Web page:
by Jake Taylor
Some may say that to be an artist, one must also be a troubled soul; he must be anguished and tormented, for in this struggle does he produce his finest art. Even if my opinion held any such authority, I would hardly feel qualified to reply. Yet, if I did choose to give my two cents, I think I might respond in the contrary. It’s not that I don’t think that anguish produces art; I am a whole-hearted believer in such a process. Rather, I think the untroubled soul is rarer than one might believe. If we took the time to contemplate our existence, I would argue that no one person would find themselves without adversity. Such hardship will vary, of course. My struggle is different from yours. Your struggle is different from Fred’s down the street. Still, each has his struggles and they are sincerely and utterly his own. No one can discount those experiences.
Therefore, my objection is not in the fact that a troubled soul will produce art. It is in the specification of torment as something separate from human life. An artist doesn’t need to be a troubled soul; he is one. So is a doctor, a teacher, an athlete, a judge. The human race is made of troubled souls, some with more troubles than others. An artist doesn’t function in suffering alone. An artist must live. An artist must embrace. He must experience a breadth of emotion from torment to bliss. Without that anguish he cannot understand true happiness, without the joy he cannot truly know pain. As an actor, I didn’t always realize this oneness with humanity. I didn’t always look at trials as opportunities. I would never have considered my life to be especially painful…but on second thought, perhaps I was wrong.
As my eighth birthday approached, I couldn’t help but feel both excited and anxious for my upcoming baptism. Like any good Mormon boy, I had been preparing for years in Primary class for the day I could follow Christ’s example and take upon me His name. “It will be like a giant eraser that will take away all of the mistakes you’ve ever made”. They told me I would go in the water dirty and come out completely clean. I would be changed. There was nothing I wanted more. I wanted to be changed. I wanted to be clean. I knew, even from this very young age, that I was different. I wasn’t like the other boys in class. Basketball practice and Little League may have consumed my outward actions, but my inward feelings were drawn elsewhere. I wasn’t afraid of girl cooties. In fact, most of my friends were girls. It was the guys that I had a hard time relating to. By this age in my life, I had heard of “gay” (not very good things about it, but it was in my vocabulary). I feared it. “Gay” filled my belly with the icky feeling I got on big roller coasters. I didn’t want it, but I was scared it was in me. When the uncles would teasingly inquire if I had any little girlfriends in class, I would shyly laugh it off. I’m prone to believe that is where my acting career began. A pretending little boy who wanted so badly to be normal. My body tried to remain calm, my voice would give a little laugh, my brain would avoid, and part of my little boy heart would be forced to entirely shut off. Yes, you could say I was excited for my baptism; surely I would be cured.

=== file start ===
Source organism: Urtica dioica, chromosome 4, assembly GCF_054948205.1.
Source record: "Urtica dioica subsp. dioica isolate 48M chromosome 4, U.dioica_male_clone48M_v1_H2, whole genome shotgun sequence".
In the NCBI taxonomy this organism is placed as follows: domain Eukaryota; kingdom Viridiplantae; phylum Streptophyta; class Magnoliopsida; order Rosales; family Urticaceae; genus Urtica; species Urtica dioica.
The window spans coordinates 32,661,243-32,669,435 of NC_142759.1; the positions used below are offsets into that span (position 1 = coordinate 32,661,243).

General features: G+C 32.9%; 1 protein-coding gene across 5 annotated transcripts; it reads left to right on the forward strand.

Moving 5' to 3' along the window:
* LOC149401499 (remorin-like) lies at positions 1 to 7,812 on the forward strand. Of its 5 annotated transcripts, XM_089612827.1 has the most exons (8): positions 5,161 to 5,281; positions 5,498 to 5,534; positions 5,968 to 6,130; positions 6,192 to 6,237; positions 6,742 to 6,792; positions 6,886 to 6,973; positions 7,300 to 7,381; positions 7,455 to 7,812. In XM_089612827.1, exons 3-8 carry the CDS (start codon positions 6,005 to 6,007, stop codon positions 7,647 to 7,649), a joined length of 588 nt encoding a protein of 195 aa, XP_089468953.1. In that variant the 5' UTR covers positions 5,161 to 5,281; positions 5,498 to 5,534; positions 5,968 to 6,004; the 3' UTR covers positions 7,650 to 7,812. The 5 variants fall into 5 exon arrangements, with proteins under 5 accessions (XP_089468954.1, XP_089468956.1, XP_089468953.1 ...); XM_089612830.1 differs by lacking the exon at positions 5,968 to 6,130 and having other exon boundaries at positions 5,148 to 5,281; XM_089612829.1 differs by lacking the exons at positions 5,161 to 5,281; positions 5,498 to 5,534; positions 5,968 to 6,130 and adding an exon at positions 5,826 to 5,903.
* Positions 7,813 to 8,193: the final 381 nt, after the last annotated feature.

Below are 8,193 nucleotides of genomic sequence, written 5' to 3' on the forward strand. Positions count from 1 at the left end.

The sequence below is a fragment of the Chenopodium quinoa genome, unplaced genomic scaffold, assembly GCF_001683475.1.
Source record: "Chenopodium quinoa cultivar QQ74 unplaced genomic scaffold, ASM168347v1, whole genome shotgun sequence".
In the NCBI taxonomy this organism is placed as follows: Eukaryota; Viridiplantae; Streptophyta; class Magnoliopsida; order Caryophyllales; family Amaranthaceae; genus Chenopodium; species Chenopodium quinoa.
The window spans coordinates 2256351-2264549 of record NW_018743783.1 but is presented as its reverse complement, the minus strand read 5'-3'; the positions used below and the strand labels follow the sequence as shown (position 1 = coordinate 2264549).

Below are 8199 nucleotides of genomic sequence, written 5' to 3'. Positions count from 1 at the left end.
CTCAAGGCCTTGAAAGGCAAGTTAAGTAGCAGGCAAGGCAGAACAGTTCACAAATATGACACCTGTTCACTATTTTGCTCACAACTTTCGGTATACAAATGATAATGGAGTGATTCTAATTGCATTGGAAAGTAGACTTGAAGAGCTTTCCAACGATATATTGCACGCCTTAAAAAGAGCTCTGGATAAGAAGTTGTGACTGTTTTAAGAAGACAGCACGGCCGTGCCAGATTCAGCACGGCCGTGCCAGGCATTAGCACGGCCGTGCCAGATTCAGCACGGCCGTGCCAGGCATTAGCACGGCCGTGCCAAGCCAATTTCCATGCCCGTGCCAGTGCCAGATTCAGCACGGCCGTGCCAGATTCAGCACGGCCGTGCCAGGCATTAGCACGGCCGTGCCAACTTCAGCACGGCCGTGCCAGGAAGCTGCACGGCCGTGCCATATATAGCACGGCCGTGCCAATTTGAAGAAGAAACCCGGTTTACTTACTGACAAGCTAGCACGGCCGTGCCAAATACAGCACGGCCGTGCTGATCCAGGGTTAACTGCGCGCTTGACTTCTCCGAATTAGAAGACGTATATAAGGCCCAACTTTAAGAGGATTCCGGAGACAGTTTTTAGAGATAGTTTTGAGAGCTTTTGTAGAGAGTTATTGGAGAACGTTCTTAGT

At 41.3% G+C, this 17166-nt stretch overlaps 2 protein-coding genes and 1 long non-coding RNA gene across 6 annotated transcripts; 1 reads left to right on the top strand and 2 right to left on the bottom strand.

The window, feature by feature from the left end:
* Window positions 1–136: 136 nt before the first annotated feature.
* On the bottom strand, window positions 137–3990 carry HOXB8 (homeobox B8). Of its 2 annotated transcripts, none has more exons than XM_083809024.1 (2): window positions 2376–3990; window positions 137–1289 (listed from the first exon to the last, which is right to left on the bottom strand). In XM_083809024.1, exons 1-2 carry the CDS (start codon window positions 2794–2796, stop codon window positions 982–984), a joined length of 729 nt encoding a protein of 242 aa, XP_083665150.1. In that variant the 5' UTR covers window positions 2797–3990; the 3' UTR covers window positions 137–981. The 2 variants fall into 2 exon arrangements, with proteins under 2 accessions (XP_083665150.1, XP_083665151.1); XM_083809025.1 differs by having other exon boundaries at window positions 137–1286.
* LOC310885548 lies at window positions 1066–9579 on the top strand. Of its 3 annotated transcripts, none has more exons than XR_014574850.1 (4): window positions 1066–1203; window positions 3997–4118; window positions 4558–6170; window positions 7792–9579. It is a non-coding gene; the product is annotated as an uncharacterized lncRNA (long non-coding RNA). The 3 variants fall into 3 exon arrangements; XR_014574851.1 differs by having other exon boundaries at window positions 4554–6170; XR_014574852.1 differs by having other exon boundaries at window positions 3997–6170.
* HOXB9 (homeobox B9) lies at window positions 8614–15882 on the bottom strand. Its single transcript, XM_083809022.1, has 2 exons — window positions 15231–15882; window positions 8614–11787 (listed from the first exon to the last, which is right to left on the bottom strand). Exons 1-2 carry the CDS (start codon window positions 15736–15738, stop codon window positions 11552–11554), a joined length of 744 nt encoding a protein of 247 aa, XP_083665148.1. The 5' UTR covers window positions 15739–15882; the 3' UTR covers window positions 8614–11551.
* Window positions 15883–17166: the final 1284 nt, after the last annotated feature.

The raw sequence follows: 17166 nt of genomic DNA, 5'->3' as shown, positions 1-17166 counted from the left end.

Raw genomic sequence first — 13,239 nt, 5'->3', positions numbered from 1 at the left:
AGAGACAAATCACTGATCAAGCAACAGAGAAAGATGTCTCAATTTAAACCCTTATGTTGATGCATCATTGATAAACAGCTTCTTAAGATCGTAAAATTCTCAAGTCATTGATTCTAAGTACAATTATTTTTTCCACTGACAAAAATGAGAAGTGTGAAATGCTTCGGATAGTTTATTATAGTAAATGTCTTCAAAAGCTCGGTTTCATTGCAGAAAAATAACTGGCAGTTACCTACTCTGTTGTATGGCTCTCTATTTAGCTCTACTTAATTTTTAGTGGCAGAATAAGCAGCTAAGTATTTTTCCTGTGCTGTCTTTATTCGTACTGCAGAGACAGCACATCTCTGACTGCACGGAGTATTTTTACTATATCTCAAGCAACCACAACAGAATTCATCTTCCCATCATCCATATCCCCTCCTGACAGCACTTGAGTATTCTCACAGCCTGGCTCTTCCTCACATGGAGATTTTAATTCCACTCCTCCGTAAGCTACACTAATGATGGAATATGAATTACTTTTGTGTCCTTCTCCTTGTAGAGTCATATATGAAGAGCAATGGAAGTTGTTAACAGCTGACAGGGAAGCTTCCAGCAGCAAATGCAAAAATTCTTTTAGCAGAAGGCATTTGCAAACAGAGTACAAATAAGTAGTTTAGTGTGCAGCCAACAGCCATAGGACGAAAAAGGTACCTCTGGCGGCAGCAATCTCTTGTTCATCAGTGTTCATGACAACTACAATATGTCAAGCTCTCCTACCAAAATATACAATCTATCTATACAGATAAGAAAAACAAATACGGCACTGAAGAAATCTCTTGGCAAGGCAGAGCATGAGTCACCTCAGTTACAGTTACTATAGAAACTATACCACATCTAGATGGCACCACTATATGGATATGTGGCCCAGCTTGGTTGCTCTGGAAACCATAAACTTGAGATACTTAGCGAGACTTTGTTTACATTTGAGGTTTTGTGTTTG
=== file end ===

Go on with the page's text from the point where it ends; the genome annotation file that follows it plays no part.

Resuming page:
Now, in no way do I accept such acting as art. The art would come later. Nevertheless, the search for identity, in itself, is an artistic pursuit. It is a pursuit that I was forced to embark when after my most spiritual event as an eight year old, I realized I was still the little boy who feared himself. I was embarrassed and alone. It would take another decade and half before I ever told anyone about this scary part of myself. I decided at that point that I would do anything I could to avoid this part of who I was. It’s only recently that I’ve attributed this secret torment to the beginning of my artistry. Before this realization, I was much more cliché. My “beginnings” story consisted of a dramatic retelling of my enthusiastic experience watching Titanic in a crowded theatre. I would rave about my obsession with the tragic love story meets crazy awesome action effects. I would go into detail about elementary school recess and the numerous one-man reenactments I staged. I would talk about how it was then and there that I fell in love with movies. Soon enough, I was going to be an actor. Watch out world because here I come! I would leave out the part about my crush on Jack Dawson.